He denounced what he sees as the city’s careless approval of development plans and ongoing failures of oversight and enforcement.

“At 10-14 Fifth Avenue, seven months after city-approved work resulted in the near-destruction of an 1848 landmarked building [No. 10] and dozens of tenants — including elderly, rent-stabilized ones — losing their homes, to which they have still been unable to return, there has been no accountability, and no explanation for how this happened or why.”

Berman said the city continues to stonewall inquiries about the monitors that were supposed to be installed to protect neighboring buildings from damage from the city-approved construction at No. 14.

As for 14-18 Gay St. and 18-20 Christopher St., Berman asserted, “The city has similarly failed to hold parties accountable or make any progress toward having these five vulnerable landmarked properties restored.”

He bemoaned restoration delays, noting the remaining houses “are in exceedingly vulnerable condition” and that “they have been cleared of all long-term tenants except one, who has bravely remained in spite of the landlord and city making his life a living hell.” The landlord, he noted, now has the properties up for sale at a discounted price.

And at 44-54 Ninth Ave./351-55 W. 14th St. in the Meatpacking District, Berman continued, L.P.C. “has never apologized or taken accountability for hiding relevant information from the public and even its own commissioners showing that experts believed these landmarked 200-year-old buildings did not need to be partially demolished.”

Instead, he said, the demolition work proceeded and the developer responsible for the conditions “was rewarded by being able to build a huge commercial office tower behind the buildings.”

In fall 2021, construction work for a new residential tower project at 14th Street and Ninth Avenue damaged historic building facades that were supposed to be incorporated into the new project, causing the city to order their demolition. (Photo by Dashiell Allen)

Berman concluded his litany of city failures by declaring “the city’s lofty words about protecting vulnerable historic buildings are yet to be matched by a single deed reflecting any change in policy, action or approach.”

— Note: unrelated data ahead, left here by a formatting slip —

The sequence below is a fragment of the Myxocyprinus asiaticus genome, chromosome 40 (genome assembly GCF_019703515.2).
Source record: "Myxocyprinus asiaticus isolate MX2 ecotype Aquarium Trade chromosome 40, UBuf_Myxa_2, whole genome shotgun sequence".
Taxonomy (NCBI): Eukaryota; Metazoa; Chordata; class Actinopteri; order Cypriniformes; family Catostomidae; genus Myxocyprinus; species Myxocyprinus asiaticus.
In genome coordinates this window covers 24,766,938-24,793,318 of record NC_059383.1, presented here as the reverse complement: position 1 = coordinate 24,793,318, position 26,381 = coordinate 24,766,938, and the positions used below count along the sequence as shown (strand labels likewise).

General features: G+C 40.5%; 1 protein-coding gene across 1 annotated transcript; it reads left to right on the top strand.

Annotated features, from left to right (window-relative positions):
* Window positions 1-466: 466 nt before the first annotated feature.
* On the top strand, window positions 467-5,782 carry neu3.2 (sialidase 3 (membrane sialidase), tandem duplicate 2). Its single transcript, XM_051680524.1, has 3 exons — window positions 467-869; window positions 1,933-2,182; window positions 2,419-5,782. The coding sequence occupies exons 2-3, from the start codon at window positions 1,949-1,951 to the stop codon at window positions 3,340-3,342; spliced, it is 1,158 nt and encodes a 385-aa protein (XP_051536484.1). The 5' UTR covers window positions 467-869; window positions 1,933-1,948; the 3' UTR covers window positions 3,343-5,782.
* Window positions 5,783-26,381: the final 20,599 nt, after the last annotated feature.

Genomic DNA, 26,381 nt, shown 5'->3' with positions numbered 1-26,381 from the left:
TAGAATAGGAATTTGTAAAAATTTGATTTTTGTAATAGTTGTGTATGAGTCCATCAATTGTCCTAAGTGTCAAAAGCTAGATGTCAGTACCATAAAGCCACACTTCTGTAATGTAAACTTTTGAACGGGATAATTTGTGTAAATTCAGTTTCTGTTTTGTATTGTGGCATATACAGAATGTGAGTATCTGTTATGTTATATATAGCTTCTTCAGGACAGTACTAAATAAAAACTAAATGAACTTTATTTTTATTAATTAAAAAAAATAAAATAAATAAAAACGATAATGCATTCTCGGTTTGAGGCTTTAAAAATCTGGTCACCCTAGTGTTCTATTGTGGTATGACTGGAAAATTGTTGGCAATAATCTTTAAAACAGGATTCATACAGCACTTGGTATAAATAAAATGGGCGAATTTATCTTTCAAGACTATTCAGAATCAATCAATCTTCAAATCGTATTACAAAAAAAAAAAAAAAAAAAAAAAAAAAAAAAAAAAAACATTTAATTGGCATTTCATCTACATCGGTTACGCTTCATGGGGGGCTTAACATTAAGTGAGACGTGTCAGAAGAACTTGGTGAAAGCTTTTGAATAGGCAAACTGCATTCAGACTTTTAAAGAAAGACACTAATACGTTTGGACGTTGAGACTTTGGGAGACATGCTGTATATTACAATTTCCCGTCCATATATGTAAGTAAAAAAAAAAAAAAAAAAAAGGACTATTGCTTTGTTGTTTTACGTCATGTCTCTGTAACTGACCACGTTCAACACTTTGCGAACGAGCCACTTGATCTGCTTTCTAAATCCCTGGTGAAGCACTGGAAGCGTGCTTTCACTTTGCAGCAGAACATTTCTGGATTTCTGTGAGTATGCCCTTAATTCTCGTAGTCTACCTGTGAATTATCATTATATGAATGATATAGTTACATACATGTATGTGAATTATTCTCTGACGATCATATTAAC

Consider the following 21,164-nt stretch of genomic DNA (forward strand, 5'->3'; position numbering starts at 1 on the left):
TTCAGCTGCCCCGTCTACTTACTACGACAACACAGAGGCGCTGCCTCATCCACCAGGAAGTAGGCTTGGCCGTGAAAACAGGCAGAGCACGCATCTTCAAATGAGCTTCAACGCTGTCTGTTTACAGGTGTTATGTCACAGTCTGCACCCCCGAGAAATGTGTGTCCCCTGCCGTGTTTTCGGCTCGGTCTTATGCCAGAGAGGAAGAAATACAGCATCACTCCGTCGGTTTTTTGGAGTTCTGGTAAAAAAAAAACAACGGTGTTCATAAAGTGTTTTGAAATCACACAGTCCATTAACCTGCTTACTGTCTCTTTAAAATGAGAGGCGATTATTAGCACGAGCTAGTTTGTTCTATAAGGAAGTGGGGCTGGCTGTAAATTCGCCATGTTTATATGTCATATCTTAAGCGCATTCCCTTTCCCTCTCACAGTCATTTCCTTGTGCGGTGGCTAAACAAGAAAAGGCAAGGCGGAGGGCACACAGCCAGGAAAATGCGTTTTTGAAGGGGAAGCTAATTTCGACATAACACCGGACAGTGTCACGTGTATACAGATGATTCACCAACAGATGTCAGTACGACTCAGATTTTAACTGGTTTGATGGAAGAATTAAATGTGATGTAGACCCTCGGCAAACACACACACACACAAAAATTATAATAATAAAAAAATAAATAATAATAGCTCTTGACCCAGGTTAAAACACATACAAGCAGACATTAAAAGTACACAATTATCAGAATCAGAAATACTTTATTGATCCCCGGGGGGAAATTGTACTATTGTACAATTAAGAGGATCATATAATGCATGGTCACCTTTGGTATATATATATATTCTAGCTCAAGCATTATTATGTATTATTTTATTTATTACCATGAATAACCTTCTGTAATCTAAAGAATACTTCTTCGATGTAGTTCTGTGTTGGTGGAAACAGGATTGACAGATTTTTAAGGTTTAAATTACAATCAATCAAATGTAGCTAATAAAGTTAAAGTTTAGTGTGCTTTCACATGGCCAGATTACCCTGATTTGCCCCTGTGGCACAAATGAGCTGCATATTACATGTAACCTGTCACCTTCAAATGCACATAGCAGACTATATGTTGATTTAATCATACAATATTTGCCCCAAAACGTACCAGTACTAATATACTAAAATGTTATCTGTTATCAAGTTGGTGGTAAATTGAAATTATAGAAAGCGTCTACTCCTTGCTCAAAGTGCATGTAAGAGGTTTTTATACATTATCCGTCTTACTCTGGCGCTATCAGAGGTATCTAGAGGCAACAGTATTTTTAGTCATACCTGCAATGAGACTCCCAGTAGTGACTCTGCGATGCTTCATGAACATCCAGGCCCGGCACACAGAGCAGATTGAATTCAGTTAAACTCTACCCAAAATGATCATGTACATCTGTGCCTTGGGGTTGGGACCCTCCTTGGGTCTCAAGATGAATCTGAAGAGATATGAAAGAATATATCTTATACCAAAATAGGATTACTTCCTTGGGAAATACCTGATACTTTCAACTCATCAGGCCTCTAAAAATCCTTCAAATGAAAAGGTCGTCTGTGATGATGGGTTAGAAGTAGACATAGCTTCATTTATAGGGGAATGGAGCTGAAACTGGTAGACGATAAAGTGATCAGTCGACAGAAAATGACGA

In a statement to The Village Sun, an L.P.C. spokesperson defended the city’s plan as a significant step forward:

“At-risk landmarks represent a small subset of the nearly 38,000 designated buildings and sites under LPC regulation citywide, but remain a critical priority for the agency,” she said. “While the vast majority of designated properties are well-maintained, the Commission is committed to delivering on the measures laid out in the Vulnerable Buildings Action Plan to protect the smaller number of sites at risk. In recent months, the Commission and its partners at D.O.B. have taken decisive action to implement an array of initiatives increasing coordination and information-sharing across agency and community partners, strengthening oversight and promoting earlier detection and monitoring for the city’s historic landmark buildings.”


  1. John Penley John Penley September 29, 2023

    Why did Rudy Giuliani turn 13 squatted buildings over to the Squatters ? Probably because it cost the city so much to evict 13th St. and required a tank to get people out and on the fourth of July Rudy’s patriotic speech was interrupted by helo newscopter shots on Jerry The Peddler , Cheese and others back inside one of the buildings on the roof with raised fists. Talk is cheap and people like to dream about saving loved real estate but honestly think about how the squatters saved their buildings and know that another rally at city hall or in front of Charas didn’t work for how many years now ?

  2. Maria Sarath Ragucci Maria Sarath Ragucci September 18, 2023

    It is crucial to maintain reporting on and publicizing of this issue. When these buildings are gone, they are gone. The indifference to the city’s landmarks and its history will come back to haunt us, I am afraid.

  3. Carol Yost Yost Carol Yost Yost September 14, 2023

    I hate to see these beautiful old buildings go down! Guess what: We don’t need any more luxury condos. Wonder when the developers will see the writing on their glass walls? There seems to be an endless battle that Andrew Berman of Village Preservation has to fight to keep irreplaceable, historic and beautiful buildings from being destroyed. “Demolition by neglect” is a wonderful term for a lot of this stuff. Developer greed is another. I wish they’d save all the old churches and synagogues, too.

  4. Phyllis Eckhaus Phyllis Eckhaus September 11, 2023

    I’ve been thinking about Valerie Jo Bradley’s great idea about a program enabling the city to force repairs to vacant landmarked buildings…but what about when the city lacks the political will, for example to go against a deep-pocket developer?

    What about amending the landmarks law to give individuals (and community groups, community boards, etc.) a private right of action to sue?

    The New York Preservation Archive Project has a law review with the records of a full symposium on improving landmarks enforcement. If you are a preservation nerd, it’s really cool:

  5. Jessica Green Jessica Green September 11, 2023

    Glad people are trying to save these old landmarks!

  6. David R. Marcus David R. Marcus September 11, 2023

    In that regard, take a look at 113 West 13th Street, formerly the home of Spain Restaurant, that has been gutted and sits in a total state of disrepair since the new owners took title in December 2021. It’s mockingly called the Leaning Brownstone of West 13th Street but LPC and DOB say they have issued work permits and there is nothing they can do to force the work to proceed and will then claim to be shocked when the building collapses.

  7. Deborah Wye Deborah Wye September 11, 2023

    Excellent article and especially helpful for those who could not attend the panel. It’s essential to keep the pressure on the LPC to protect vulnerable landmarks, particularly those no longer in use.